With the process shrink, you can radically cut the thermals for any given amount of circuit functionality. In this particular case, that shrink from 14 nanometers to 7 nanometers plus some architectural changes such as improved clock gating and better branch prediction and a simply more efficiently running core with the “Cirrus” chip, the raw wattage used in the chip was dropped by 50 percent for the core. So there is headroom to drop the clocks a little bit and drop the heat dissipation even faster (they have an exponential relationship), and that is just a funny way of saying that you can crank the clocks down a little bit and preserve a fair amount of performance – and then double up the sockets. And this is precisely what IBM did with Power10.
To be precise, as you can see from the chart above, the single-chip module (SCM) implementation of Power10, which has 15 active SMT8 cores or 30 active SMT4 cores, runs at somewhere around 4 GHz at its design frequency. IBNM offered Power9 chips that ran at 190 watts (which had 16 cores or 20 cores running at 2.25 GHz) and 250 watts (which had a 20-core geared down to 2.8 GHz), and we think the 22-core parts running at a baselined of 3.2 GHz that could turbo up to 3.9 GHz were probably in the range of 350 watts. That’s a guess on that latter number. And on the very high-end NUMA machines, we would not be surprised if IBM pushed it all the way up to 400 watts per socket. But here is the trick, as Brian Thompto, the Power10 core architect, explained it to us. By dropping the Power10 chip frequency down to only a target 3.5 GHz – only a 12.5 percent decrease – IBM is able to put two Power chips in a DCM, doubling up the cores and I/O and still not bust through the high end of its per-socket thermal limits.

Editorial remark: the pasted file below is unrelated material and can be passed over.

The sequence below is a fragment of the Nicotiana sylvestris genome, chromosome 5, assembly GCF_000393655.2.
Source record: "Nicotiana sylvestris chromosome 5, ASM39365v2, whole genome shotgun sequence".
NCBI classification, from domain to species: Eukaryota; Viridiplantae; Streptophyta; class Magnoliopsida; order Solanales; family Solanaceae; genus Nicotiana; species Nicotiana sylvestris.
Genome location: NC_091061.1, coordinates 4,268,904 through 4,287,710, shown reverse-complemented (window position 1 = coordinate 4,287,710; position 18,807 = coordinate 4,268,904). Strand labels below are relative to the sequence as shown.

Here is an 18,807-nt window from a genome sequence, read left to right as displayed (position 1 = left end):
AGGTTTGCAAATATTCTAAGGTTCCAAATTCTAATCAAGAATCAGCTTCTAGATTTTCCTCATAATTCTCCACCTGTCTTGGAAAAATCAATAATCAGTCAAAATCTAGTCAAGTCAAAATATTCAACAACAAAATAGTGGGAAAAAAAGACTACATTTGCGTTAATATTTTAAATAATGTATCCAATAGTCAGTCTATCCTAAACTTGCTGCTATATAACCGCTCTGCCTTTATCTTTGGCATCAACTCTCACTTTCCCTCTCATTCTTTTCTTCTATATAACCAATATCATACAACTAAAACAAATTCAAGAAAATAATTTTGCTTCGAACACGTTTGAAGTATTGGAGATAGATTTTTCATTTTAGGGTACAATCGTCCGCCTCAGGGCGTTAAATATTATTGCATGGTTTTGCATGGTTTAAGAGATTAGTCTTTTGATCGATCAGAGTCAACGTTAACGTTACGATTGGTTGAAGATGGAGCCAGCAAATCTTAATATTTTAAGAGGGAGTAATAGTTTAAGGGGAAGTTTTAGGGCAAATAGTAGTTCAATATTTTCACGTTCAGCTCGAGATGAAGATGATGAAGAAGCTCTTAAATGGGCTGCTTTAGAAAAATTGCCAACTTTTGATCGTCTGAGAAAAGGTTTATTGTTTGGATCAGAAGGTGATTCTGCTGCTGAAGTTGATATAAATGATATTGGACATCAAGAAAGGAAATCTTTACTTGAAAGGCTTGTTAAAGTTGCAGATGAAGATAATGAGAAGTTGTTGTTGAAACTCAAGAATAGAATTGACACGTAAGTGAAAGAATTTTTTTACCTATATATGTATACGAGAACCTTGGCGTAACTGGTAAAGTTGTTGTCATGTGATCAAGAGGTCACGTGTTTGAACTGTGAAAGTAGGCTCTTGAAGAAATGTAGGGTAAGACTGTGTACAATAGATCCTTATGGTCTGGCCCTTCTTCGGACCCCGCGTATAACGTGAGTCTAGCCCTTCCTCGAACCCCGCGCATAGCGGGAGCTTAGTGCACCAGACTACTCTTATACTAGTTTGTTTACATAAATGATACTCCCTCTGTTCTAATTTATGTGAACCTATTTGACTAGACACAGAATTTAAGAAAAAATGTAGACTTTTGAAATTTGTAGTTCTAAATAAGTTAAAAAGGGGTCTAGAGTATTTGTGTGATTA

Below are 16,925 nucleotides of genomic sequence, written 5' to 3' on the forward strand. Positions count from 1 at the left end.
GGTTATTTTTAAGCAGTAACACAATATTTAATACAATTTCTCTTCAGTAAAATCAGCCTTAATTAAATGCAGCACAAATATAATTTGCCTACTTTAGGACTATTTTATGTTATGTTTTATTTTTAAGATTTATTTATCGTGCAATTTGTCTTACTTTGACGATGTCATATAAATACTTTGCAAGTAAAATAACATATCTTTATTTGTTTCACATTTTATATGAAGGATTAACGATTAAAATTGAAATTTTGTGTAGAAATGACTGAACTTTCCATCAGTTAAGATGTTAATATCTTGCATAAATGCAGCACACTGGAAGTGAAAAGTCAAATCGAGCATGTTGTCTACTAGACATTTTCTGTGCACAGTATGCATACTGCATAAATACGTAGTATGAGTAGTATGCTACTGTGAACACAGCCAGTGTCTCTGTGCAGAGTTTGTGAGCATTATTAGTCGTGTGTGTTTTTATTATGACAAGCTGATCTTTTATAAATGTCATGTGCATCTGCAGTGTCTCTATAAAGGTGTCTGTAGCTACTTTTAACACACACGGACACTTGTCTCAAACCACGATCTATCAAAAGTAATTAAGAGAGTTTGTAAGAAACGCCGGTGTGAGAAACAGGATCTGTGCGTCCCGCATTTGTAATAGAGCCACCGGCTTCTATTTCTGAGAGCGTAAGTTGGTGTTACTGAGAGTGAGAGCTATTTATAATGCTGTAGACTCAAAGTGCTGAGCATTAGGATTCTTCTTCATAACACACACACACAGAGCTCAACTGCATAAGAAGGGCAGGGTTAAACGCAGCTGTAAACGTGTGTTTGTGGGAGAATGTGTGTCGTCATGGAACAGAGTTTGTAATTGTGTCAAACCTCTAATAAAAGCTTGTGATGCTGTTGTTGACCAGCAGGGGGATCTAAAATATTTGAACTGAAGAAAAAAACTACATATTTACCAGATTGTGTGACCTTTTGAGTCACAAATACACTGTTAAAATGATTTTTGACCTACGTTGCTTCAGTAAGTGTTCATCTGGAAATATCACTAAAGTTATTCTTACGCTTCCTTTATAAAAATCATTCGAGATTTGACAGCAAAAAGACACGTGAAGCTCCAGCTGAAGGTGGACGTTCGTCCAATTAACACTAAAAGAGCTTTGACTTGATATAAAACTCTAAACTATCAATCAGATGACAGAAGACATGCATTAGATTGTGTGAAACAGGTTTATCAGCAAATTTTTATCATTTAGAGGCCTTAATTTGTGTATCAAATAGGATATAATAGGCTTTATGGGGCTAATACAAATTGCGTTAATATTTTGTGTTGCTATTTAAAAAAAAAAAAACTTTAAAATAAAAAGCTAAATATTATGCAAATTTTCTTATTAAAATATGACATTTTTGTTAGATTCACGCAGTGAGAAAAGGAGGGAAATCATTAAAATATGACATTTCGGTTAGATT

And that, as you can see from the chart above, is precisely what IBM is going to do.
On the top right of the chart, you see the same server architecture that was code-named “Fleetwood” and “Mack” by IBM, with the former being the server node and the latter being the node controller to link up to four four-socket machines together into a single system image we know as the Power E980, launched in August 2018. That NUMA interconnect architecture with the Power10 will be essentially the same at a maximum of 16 sockets, and this machine will likewise use the 15-core SCM variants of the Power10 die to yield a maximum of 240 cores and 64 TB of main memory across a single system image. The prior Power E980 had a dozen Power9 SMT8 cores per socket, for a total of 192 cores. Clock for clock, the Power E1080 – if the big NUMA box is called that when it is announced a little more than a year from now – should deliver around 1.63X the performance of the Power E980.
Now, if you squint your eyes at the system configuration you can see at the lower right, that is a funky variant of the Power E950 server launched two years ago, only instead of Power9 SMT8 processors with 12 cores per processor, the future Power E1050, as this machine might be called, has Power10 DCMs in it instead of Power9 SCMs. So this machine will have 30 SMT8 cores running at 3.5 GHz or so in each socket, which will be a little less than half as powerful as the Power E1080, but in half the space and without the need for the HMC. (Topologically, the Power E1050 will be like half of a Power E1080.)